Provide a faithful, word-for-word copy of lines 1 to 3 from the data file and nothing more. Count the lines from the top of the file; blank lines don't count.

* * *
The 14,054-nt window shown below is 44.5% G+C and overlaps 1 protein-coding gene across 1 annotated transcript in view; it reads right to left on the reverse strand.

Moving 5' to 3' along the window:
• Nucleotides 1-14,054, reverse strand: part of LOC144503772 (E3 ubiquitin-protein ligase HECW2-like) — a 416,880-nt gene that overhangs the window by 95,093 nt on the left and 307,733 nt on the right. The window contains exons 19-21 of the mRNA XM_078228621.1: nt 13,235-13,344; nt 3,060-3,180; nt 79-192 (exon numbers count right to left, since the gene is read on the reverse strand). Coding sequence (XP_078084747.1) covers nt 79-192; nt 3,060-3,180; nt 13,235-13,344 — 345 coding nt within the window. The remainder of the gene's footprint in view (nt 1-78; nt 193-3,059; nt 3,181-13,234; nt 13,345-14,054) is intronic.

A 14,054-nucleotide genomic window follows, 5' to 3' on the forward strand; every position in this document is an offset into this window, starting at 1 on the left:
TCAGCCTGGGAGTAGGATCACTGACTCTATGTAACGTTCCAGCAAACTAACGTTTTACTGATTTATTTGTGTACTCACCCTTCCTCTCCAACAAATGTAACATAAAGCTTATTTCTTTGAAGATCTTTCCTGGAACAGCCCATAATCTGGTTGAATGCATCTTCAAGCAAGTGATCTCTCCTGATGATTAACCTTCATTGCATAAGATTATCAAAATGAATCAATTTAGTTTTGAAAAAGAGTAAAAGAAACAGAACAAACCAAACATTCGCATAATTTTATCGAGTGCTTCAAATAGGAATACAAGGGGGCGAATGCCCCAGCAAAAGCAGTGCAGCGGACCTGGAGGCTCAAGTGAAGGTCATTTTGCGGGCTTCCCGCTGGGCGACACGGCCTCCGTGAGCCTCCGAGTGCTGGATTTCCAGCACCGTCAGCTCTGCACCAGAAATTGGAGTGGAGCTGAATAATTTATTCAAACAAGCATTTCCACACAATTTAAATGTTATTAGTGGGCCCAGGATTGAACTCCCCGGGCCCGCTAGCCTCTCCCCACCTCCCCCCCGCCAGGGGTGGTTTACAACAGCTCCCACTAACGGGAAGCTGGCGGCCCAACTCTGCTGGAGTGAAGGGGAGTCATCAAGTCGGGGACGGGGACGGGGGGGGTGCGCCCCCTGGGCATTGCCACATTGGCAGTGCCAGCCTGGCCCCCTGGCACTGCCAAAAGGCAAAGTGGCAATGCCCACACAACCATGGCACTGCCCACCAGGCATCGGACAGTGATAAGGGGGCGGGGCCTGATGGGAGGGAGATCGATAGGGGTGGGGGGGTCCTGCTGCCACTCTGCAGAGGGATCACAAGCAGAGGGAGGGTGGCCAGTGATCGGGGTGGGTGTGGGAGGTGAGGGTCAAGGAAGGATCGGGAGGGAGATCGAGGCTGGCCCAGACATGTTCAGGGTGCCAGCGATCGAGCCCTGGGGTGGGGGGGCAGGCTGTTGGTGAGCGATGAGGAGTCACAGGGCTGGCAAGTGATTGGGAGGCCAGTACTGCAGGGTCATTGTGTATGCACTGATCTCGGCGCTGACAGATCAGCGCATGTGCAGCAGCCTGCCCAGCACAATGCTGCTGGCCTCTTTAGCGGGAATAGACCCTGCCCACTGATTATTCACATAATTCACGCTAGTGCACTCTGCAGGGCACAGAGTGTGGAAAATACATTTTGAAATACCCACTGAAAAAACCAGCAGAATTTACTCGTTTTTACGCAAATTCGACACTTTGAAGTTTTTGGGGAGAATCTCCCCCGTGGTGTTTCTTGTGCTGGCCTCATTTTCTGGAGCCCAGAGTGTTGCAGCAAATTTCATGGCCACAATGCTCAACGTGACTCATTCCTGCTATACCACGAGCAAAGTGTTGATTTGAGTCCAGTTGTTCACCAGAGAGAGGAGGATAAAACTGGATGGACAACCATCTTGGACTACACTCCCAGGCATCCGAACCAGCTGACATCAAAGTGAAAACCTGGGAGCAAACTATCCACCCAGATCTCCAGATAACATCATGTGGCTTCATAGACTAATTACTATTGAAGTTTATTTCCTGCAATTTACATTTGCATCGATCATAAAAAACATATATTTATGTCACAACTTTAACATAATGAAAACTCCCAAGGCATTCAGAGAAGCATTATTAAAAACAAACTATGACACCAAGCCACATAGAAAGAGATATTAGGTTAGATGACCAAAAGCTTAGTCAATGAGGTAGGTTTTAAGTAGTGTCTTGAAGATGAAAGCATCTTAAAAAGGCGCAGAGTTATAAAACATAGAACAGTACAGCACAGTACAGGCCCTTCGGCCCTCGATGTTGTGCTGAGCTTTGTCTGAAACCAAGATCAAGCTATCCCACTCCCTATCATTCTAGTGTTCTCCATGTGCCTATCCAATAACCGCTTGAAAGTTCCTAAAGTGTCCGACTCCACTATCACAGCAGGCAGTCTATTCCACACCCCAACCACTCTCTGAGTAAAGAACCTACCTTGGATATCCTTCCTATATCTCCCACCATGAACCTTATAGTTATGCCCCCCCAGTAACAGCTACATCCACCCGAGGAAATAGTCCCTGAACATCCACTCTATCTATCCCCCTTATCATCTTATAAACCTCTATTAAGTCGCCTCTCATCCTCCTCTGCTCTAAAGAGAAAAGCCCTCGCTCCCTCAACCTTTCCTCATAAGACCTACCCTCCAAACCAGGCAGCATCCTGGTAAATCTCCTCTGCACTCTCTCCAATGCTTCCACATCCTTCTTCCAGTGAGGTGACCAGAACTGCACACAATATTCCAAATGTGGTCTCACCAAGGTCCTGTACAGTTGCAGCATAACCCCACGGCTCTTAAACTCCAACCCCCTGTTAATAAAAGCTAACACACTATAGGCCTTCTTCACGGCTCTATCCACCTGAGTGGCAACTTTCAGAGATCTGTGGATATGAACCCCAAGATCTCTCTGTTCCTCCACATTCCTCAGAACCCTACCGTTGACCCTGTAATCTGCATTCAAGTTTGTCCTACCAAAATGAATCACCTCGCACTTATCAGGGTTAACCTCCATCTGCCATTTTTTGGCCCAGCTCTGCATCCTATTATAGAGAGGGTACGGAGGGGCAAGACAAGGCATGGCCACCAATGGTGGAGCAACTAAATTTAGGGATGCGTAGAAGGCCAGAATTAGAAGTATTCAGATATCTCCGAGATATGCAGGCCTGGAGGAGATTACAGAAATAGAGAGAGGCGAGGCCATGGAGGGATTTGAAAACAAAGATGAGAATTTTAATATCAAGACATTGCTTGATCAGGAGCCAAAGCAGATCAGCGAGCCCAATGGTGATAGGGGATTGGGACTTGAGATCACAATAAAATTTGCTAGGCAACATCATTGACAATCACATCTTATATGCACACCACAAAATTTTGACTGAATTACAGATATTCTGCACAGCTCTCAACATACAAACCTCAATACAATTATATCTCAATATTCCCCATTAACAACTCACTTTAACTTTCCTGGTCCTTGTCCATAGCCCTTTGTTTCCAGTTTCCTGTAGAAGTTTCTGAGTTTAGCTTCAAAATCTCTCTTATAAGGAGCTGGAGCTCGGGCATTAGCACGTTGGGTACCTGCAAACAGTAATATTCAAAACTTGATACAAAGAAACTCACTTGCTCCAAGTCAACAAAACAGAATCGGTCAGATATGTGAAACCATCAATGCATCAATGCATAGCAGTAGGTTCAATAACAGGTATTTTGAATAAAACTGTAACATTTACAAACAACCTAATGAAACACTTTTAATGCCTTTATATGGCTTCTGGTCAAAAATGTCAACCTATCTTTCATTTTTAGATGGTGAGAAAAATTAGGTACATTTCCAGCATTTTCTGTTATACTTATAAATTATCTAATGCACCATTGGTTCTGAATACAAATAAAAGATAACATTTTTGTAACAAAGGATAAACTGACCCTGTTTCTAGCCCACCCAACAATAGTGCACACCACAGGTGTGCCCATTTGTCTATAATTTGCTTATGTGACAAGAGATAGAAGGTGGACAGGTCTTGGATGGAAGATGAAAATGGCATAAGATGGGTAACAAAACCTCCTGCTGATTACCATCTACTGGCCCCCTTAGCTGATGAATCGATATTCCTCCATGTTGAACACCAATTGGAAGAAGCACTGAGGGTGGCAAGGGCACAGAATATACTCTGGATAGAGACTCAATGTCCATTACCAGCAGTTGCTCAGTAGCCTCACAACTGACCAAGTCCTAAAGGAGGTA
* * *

The 14,054-nt window shown below is 44.5% G+C and overlaps 1 protein-coding gene across 1 annotated transcript in view; it reads right to left on the reverse strand.

Moving 5' to 3' along the window:
• Nucleotides 1-14,054, reverse strand: part of LOC144503772 (E3 ubiquitin-protein ligase HECW2-like) — a 416,880-nt gene that overhangs the window by 95,093 nt on the left and 307,733 nt on the right. The window contains exons 19-21 of the mRNA XM_078228621.1: nt 13,235-13,344; nt 3,060-3,180; nt 79-192 (exon numbers count right to left, since the gene is read on the reverse strand). Coding sequence (XP_078084747.1) covers nt 79-192; nt 3,060-3,180; nt 13,235-13,344 — 345 coding nt within the window. The remainder of the gene's footprint in view (nt 1-78; nt 193-3,059; nt 3,181-13,234; nt 13,345-14,054) is intronic.